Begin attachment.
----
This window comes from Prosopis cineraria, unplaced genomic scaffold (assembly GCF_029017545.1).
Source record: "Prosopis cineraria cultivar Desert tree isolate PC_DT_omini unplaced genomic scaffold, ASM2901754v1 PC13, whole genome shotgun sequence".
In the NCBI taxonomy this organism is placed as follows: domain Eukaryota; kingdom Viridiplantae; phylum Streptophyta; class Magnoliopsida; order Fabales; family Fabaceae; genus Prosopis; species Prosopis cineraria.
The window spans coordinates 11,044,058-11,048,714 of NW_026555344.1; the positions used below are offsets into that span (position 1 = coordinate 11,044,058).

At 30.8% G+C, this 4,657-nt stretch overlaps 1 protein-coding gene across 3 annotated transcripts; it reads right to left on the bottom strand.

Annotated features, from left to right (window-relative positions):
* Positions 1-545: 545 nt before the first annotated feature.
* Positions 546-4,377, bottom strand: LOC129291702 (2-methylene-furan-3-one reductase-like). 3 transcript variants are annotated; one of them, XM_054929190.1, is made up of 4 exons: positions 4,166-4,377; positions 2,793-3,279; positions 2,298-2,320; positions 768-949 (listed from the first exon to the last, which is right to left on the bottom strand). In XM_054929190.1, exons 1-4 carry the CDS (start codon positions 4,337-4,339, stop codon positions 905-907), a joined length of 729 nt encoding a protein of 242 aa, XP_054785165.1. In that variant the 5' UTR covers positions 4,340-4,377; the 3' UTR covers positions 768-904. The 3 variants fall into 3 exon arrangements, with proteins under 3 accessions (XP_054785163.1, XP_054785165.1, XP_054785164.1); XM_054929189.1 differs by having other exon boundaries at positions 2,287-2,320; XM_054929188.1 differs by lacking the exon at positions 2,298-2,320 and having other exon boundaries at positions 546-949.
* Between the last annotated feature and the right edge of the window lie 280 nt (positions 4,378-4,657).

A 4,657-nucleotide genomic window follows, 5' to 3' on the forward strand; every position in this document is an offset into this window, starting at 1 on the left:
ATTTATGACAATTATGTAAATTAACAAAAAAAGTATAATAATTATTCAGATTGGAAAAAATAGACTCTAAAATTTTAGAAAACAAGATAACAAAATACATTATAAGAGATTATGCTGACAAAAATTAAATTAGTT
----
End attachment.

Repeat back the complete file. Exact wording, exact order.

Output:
This window comes from Prosopis cineraria, unplaced genomic scaffold (assembly GCF_029017545.1).
Source record: "Prosopis cineraria cultivar Desert tree isolate PC_DT_omini unplaced genomic scaffold, ASM2901754v1 PC13, whole genome shotgun sequence".
In the NCBI taxonomy this organism is placed as follows: domain Eukaryota; kingdom Viridiplantae; phylum Streptophyta; class Magnoliopsida; order Fabales; family Fabaceae; genus Prosopis; species Prosopis cineraria.
The window spans coordinates 11,044,058-11,048,714 of NW_026555344.1; the positions used below are offsets into that span (position 1 = coordinate 11,044,058).

At 30.8% G+C, this 4,657-nt stretch overlaps 1 protein-coding gene across 3 annotated transcripts; it reads right to left on the bottom strand.

Annotated features, from left to right (window-relative positions):
* Positions 1-545: 545 nt before the first annotated feature.
* Positions 546-4,377, bottom strand: LOC129291702 (2-methylene-furan-3-one reductase-like). 3 transcript variants are annotated; one of them, XM_054929190.1, is made up of 4 exons: positions 4,166-4,377; positions 2,793-3,279; positions 2,298-2,320; positions 768-949 (listed from the first exon to the last, which is right to left on the bottom strand). In XM_054929190.1, exons 1-4 carry the CDS (start codon positions 4,337-4,339, stop codon positions 905-907), a joined length of 729 nt encoding a protein of 242 aa, XP_054785165.1. In that variant the 5' UTR covers positions 4,340-4,377; the 3' UTR covers positions 768-904. The 3 variants fall into 3 exon arrangements, with proteins under 3 accessions (XP_054785163.1, XP_054785165.1, XP_054785164.1); XM_054929189.1 differs by having other exon boundaries at positions 2,287-2,320; XM_054929188.1 differs by lacking the exon at positions 2,298-2,320 and having other exon boundaries at positions 546-949.
* Between the last annotated feature and the right edge of the window lie 280 nt (positions 4,378-4,657).

A 4,657-nucleotide genomic window follows, 5' to 3' on the forward strand; every position in this document is an offset into this window, starting at 1 on the left:
ATTTATGACAATTATGTAAATTAACAAAAAAAGTATAATAATTATTCAGATTGGAAAAAATAGACTCTAAAATTTTAGAAAACAAGATAACAAAATACATTATAAGAGATTATGCTGACAAAAATTAAATTAGTT